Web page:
See the latest Australian dollar analysis here:
Cross posted from www.globalfx.com.au
The Australian Dollar made a high at 1.0525 last night and with the Fiscal Cliff avoided, stock markets ebullient, commodities independently strong even with the overnight US dollar strength and Chinese and US PMI’s signalling an economic recovery there seems to be little headwinds to an Aussie dollar that can trade even higher in the months ahead.
Clearly the Australian dollar and its strength are having an adverse impact on the economic outcomes for Australia as the mining investment boom slows, as the terms of trades reverses a little from its recent highs and as Australian Households continue to guard their pocket books and spending with the aplomb of a crack SAS squad.
However as we wrote back in December – The RBA appears happy with a high Australian dollar. Now as the AFR wrote yesterday that is not to discount the fact that the “Dollar will trouble RBA”. The article looks at the enduring demand for Aussie Dollars by Sovereign wealth managers and Central Bank reserve managers noting that,
National Australia Bank global co-head of foreign exchange strategy Ray Attrill estimated that the Australian dollar accounted for 2.25 per cent of global foreign exchange reserves in the September quarter, and central bank demand in the order of $13?billion. “This means that demand for Australian and Canadian dollars by reserve managers rose beyond what would have been associated with pure reserves rebalancing needs,”
That is true and we continue to believe that the Aussie Dollar is going to be stronger for longer – Global FX markets are essentially least ugly contests and Australia, for all the ills that those of here at home continue to see, stands out to global investors as a safe harbour in troubled times.
- A Triple A rating which is crucially untroubled at the moment by debt, fiscal position or growth
- Relatively high cash and 2 year interest rates
- Relatively strong economic growth
- Relatively low inflation
- Still high commodity prices and terms of trade – even if they are off their highs
- A biggest trading partner (China) which appears to have avoided a hard landing
- All of which mean the positive feedback of positive sentiment toward it from investors both small and big
That doesn’t mean that the Australian Dollar is going to head to the moon but what it does mean is that the likelihood of a material Aussie Dollar fall without some kind of domestic or international catastrophe appears low.
So of course the chances are then that at some point the Aussie makes a further topside probe into the mid 1.0850 or back toward the highs of 2011 (not a forecast) at 1.10/11.
As Andrew Salter of ANZ FX Strategy said in the AFR piece a move here or onto 1.15,
Absent an improvement in Australian domestic fundamentals or commodity prices themselves, I think that would constitute a stronger case for the RBA to take a more active role on the exchange rate,” he said. “I think when I say ‘active’ I mean a greater pace of reserve accumulation relative to what we saw in August through to October.”
Remember that the RBA accumulated more than $1.2 billion in Foreign Reserves by not sterilising (that is buying back) Aussie Dollars that it had sold to “other” Central Banks and Sovereigns. In November however it only accumulated just over $100 million.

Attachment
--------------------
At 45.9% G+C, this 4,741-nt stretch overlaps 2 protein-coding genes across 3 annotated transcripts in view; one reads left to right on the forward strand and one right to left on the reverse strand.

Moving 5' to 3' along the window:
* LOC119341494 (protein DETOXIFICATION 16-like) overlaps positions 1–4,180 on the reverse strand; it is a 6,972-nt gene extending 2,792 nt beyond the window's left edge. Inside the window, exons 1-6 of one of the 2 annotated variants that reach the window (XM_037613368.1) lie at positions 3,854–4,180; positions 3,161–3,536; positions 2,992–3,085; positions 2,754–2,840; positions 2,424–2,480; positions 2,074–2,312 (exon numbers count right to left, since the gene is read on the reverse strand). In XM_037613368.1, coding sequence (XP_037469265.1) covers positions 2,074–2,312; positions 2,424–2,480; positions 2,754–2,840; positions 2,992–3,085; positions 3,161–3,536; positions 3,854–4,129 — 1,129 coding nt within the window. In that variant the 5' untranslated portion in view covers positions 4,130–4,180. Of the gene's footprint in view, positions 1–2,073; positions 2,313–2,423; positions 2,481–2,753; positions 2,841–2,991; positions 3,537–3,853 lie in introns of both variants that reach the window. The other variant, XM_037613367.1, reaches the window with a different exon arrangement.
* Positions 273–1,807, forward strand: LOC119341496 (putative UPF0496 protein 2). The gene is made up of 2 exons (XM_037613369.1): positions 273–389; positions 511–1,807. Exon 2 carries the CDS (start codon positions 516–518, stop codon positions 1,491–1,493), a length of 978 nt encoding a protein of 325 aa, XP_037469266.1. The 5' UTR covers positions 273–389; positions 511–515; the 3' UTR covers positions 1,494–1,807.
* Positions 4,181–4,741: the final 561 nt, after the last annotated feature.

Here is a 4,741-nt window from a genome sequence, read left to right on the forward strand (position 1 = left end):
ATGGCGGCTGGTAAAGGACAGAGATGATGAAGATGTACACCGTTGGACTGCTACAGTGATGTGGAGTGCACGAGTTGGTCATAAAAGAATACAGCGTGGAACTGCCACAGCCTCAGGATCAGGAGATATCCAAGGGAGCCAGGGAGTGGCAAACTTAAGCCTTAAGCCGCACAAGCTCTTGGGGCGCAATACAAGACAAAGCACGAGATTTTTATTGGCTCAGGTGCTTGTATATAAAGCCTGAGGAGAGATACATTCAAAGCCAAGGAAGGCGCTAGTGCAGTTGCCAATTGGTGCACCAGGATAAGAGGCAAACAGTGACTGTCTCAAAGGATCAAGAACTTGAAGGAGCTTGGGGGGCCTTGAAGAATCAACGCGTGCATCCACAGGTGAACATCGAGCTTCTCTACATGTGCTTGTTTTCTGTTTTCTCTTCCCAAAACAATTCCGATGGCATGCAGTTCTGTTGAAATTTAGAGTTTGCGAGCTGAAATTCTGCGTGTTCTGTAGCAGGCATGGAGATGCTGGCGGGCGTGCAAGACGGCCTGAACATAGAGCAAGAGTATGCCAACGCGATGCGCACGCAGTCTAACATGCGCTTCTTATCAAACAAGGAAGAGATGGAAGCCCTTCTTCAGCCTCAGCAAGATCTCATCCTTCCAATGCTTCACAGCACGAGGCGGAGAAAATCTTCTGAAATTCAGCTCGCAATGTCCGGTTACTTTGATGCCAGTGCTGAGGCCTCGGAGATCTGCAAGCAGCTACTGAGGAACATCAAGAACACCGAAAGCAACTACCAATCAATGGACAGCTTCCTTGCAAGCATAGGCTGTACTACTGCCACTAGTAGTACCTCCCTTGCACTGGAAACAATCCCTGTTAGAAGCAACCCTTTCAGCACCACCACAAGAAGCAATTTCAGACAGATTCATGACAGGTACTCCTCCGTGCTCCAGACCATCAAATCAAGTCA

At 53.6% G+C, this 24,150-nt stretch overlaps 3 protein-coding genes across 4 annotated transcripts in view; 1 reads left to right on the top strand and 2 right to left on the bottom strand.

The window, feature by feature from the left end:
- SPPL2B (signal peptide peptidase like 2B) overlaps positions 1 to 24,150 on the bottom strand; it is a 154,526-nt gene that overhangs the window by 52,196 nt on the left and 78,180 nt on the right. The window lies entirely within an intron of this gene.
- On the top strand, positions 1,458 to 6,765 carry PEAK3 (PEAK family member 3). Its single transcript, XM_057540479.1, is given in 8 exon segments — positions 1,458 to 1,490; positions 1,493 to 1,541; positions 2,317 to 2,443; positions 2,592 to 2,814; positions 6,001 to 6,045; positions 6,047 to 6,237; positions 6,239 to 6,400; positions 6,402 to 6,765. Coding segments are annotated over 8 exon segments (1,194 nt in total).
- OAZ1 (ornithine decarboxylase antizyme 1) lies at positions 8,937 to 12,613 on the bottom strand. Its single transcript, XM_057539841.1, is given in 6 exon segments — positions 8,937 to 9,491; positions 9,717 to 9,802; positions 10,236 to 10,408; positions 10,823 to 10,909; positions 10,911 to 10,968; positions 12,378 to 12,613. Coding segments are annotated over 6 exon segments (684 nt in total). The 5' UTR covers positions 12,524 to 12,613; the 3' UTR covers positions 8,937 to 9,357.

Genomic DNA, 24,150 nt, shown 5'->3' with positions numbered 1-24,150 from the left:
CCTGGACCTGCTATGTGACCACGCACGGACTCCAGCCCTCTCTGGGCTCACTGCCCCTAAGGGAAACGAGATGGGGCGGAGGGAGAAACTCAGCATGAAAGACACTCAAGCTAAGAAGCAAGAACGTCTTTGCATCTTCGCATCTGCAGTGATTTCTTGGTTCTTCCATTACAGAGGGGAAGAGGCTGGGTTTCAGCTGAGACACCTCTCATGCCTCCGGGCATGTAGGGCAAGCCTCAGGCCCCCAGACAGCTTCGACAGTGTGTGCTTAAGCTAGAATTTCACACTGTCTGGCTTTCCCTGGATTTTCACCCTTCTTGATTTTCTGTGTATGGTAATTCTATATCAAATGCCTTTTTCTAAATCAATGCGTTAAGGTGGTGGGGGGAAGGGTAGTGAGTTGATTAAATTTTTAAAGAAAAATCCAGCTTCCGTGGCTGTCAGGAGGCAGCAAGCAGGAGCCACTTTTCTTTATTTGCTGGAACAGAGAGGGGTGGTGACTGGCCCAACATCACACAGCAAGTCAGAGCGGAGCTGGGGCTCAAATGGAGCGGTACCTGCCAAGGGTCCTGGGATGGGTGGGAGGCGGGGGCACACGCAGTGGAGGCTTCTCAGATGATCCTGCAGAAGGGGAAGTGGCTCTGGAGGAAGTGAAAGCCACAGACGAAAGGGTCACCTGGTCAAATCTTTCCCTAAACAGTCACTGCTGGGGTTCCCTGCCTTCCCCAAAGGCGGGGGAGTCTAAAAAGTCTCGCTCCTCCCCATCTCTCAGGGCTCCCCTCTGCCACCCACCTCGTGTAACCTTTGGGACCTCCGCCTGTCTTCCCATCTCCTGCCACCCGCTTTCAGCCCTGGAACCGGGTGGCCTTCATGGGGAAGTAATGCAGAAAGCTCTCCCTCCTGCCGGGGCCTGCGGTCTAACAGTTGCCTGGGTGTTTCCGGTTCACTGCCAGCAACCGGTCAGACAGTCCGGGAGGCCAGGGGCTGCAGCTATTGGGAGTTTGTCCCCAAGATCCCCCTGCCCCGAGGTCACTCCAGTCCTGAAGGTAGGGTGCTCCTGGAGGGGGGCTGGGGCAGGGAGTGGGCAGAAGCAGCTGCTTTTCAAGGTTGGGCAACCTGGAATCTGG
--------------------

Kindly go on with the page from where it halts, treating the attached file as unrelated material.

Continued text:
This accumulation of Foreign reserves is entirely appropriate if the RBA thinks the Aussie Dollar is higher than it should be and it has the opportunity to build up its own asset position without putting further upward pressure on the dollar.
But will it go further than this “tacit” intervention and take the next step to outright selling of the Aussie Dollar?
This history of the float since December 1983 is important to note in this regard. While the Aussie’s history has been one replete with falls and crashes where the RBA has needed to come to the “battlers” rescue it has generally only intervened and intervened in size when the market has become dysfunctional.
I remember sitting next to an RBA operative at a CBA dinner back in the 1990’s when the AUD was being slammed and he upped sticks and said he had to tend to a sick child. That was a big night of intervention but it wasn’t a line in the sand it was to add liquidity to the market to stop a free fall. Equally back in the early 2000’s around 10am one morning the liquidity evaporated from the market and the bids disappeared and the RBA rode in on its horse.
These are but two examples of RBA intervention across almost 30 years of a free floating currency but they are indicative of their modus operandi.
But trying to slow selling pressure is very different to trying to stem buying pressure. The RBA, or any central bank as we saw in the Asian crisis, only has so much foreign reserves that it can sell in order to hold its currency up and stop it falling. But in theory it has unlimited amounts of its own currency that it can sell to the market if it so wishes.
Like the Swiss Naotional bank the RBA could stand in the market selling the Aussie to any and all comers – for a time at least. But unlike the SNB there appears little political appetite on either side of the political spectrum for a line in the sand style Swiss policy and there also appears a lack of intellectual appetite if the RBA’s utterances are to be believed.
So will the RBA intervene?
Tacitly as Andrew Salter of ANZ alluded to – absolutely.
But the RBA is unlikely to draw a line in the sand unless we have a policy debate here in Australia and the Government would support such a move. The preconditions for this are not yet there but a sustained period above 1.10 should it come might change things.
For now then the market is free to push the Aussie Dollar where it will.